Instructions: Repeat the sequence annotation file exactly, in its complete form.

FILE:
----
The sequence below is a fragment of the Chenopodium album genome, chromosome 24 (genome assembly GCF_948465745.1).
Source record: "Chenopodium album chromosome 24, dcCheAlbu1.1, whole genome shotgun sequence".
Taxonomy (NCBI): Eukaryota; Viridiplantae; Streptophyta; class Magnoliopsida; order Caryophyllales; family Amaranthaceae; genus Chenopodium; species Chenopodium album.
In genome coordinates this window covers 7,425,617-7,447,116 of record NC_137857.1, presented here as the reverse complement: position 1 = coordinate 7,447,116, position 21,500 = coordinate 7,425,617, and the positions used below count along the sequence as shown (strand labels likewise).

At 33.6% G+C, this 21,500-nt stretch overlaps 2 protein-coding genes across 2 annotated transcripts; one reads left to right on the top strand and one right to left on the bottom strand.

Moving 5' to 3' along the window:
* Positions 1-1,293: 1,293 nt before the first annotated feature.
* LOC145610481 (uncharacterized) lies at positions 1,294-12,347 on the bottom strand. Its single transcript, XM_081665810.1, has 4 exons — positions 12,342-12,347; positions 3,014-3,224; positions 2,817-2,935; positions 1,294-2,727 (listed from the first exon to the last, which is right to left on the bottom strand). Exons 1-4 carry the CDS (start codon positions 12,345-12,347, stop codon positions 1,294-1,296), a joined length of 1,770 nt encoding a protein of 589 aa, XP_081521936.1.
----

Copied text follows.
The sequence below is a fragment of the Chenopodium album genome, chromosome 24 (genome assembly GCF_948465745.1).
Source record: "Chenopodium album chromosome 24, dcCheAlbu1.1, whole genome shotgun sequence".
Taxonomy (NCBI): Eukaryota; Viridiplantae; Streptophyta; class Magnoliopsida; order Caryophyllales; family Amaranthaceae; genus Chenopodium; species Chenopodium album.
In genome coordinates this window covers 7,425,617-7,447,116 of record NC_137857.1, presented here as the reverse complement: position 1 = coordinate 7,447,116, position 21,500 = coordinate 7,425,617, and the positions used below count along the sequence as shown (strand labels likewise).

At 33.6% G+C, this 21,500-nt stretch overlaps 2 protein-coding genes across 2 annotated transcripts; one reads left to right on the top strand and one right to left on the bottom strand.

Moving 5' to 3' along the window:
* Positions 1-1,293: 1,293 nt before the first annotated feature.
* LOC145610481 (uncharacterized) lies at positions 1,294-12,347 on the bottom strand. Its single transcript, XM_081665810.1, has 4 exons — positions 12,342-12,347; positions 3,014-3,224; positions 2,817-2,935; positions 1,294-2,727 (listed from the first exon to the last, which is right to left on the bottom strand). Exons 1-4 carry the CDS (start codon positions 12,345-12,347, stop codon positions 1,294-1,296), a joined length of 1,770 nt encoding a protein of 589 aa, XP_081521936.1.